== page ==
James Romig

From Wikipedia, the free encyclopedia
Jump to: navigation, search

James Romig (born 1971) is an American composer who studied at the University of Iowa and Rutgers University, where he earned a Ph.D. studying with both Charles Wuorinen and Milton Babbitt. He has composed solo, chamber, and large ensemble works that have been performed throughout the United States, Europe, and Asia. Recent guest-composer visits include Northwestern University, Columbia University, the University of Illinois, the Cincinnati Conservatory,[1] Juilliard and the American Academy in Rome. He is associate professor of music theory and composition at Western Illinois University[2] His works are available from Parallax Music Press, Curving Walkway Publications, Flute World and his personal page. Notable awards include a 2010 Aaron Copland Award[3] and Aaron Copland House residency, and artist residencies at Petrified Forest National Park[4] and Grand Canyon National Park.[5] His work has been part of numerous new-music festivals such as the Aspen Composers Conference,[6] Wien Modern, Alfeo Gigli, Total Music Festival, June in Buffalo, Imagine, Iowa Composers Forum, and SCI Regional and National conferences. His recordings have been released on labels such as Navona Records (distributed by Naxos Records) and published in journals such as Perspectives of New Music.[7]

Works[edit]

Solo[edit]

  • Block (1996) for multi-percussion
  • Disposition/Reflection (2011) for piano
  • Gedanke (1998) for piano
  • Islands That Never Were (2003) for piano
  • Oiseau Miró (2001) for flute
  • Piano Sonata (2004)
  • Second Piano Sonata (2007)
  • A Slightly Evil Machine (2005) for multi-percussion
  • Sonnet 1 (1999) for violin
  • Sonnet 2 (1999) for flute
  • Sonnet 3 (2001) for clarinet
  • Sonnet 4 (2002) for marimba
  • Sonnet 5 (2002) for cello
  • Sonnet 6 (2003) for bassoon
  • Sonnet 7 (2005) for unaccompanied steel drums
  • Thread Sketches (2001) for piano
  • Transparencies (2004) for piano
  • Vibraharp Sonata (1997)
  • Vibraphone Sonata No. 2 (1999)

Chamber[edit]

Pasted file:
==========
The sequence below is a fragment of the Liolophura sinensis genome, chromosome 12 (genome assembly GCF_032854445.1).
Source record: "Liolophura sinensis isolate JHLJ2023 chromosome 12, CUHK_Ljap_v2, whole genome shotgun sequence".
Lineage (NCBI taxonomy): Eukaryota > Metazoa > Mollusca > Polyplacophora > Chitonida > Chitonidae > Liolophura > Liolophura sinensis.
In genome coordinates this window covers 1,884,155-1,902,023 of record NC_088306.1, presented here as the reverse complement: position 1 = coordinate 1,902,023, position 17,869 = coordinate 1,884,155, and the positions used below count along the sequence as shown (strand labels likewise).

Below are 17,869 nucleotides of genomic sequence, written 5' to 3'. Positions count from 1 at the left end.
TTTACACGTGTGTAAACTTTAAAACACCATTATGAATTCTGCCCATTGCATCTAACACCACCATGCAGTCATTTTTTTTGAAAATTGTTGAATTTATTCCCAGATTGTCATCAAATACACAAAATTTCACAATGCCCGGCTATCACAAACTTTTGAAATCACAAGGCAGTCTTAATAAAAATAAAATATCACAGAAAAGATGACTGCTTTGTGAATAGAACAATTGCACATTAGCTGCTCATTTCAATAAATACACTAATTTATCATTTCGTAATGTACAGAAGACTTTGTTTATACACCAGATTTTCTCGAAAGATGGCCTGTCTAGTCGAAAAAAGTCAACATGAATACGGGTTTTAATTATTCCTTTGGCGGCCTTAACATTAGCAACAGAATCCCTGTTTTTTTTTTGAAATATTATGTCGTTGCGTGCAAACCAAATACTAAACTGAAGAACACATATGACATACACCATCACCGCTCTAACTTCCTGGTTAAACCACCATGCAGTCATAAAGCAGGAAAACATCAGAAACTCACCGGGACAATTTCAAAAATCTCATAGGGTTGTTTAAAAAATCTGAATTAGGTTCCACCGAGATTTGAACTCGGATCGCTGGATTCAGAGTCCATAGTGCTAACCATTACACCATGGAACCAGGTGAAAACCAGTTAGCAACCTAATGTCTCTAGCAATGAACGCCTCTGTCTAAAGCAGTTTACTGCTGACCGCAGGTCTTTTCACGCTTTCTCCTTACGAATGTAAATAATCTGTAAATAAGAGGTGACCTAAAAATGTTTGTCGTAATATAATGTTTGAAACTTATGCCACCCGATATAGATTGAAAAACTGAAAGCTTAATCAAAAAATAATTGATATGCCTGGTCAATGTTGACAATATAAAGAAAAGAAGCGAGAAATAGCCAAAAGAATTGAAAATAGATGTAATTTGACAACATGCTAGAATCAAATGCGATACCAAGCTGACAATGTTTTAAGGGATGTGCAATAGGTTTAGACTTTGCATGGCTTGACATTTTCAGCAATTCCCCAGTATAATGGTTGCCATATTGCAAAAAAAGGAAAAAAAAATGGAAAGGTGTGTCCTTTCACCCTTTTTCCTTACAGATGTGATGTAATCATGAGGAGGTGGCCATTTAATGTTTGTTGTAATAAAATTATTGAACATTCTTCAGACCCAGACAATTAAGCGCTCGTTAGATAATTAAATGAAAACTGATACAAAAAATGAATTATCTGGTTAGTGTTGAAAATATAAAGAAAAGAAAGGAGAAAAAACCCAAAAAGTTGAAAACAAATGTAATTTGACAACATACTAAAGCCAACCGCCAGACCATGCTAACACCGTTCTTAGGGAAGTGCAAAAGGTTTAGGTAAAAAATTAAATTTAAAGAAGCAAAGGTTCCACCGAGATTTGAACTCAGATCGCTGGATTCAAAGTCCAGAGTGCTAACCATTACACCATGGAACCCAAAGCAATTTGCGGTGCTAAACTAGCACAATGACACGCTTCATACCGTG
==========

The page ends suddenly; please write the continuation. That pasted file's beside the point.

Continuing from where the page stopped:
• Chronophonetic Alphabets (2007) for fl, cl, vln, vcl, pno, mba
  • Double 1 (1998) for flute and marimba
  • Double 2 (1998) for violin and marimba
  • Double 3 (2003) for trumpet and vibraphone
  • Double 4 (2004) for flute and piano
  • Double 5 (2007) for trombone and piano
  • Ferocious Alphabets (2005) for clarinet and violin
  • The Frame Problem (2003) for percussion trio
  • Islands That Never Were (2003) for vibraphone and piano
  • Leaves From Modern Trees (2011) for flute and piano
  • Negative Mirrors (2001) for fl, cl, vln, vcl, pno, and vibr
  • Out of Frame (2012) for marimba trio
  • Piano Trio (1997) for violin, cello, and piano
  • Recall Coordinator (2008) for flute and vibraphone
  • Shifting Brilliancies (2000) for oboe, vibraphone, bass, and piano
  • Small Worlds (2006) for fl, vln, cl, vcl, and pno
  • Spin (1999) quartet for flute, violin, cello, and keyboard percussion
  • Variations (1999) for string quartet
  • Walls Like These (2011) for cello and piano

Large Ensemble[edit]

  • Circulus and Invisible Cities (1992–93) for symphony Orchestra
  • Glaciers (2009) for symphony orchestra
  • Islands That Never Were (2006) for solo piano and string orchestra
  • Negative Mirrors (2002) for symphony orchestra
  • Percussion Concerto (2010) for solo percussionist and orchestra
  • Six Pieces (1996) for string orchestra
  • Trio for Orchestra (1998) for symphony orchestra

Discography[edit]

  • Mosaic, Society of Composers, Inc. Capstone Records. Recording of "Transparencies" by Ashlee Mack, piano. Navona 5825.
  • Musing, Sophia Anastasia. Recording of "Oiseau Miro."
  • Pitch/Pulse, Truman State University Percussion Ensemble. Recording of "The Frame Problem."
  • Milton Babbitt: A Composers' Memoral, published by Perspectives of New Music and The Open Space. Recording of "Ferocious Alphabets."[8]

Articles, Interviews, and References[edit]

External links[edit]

Notes[edit]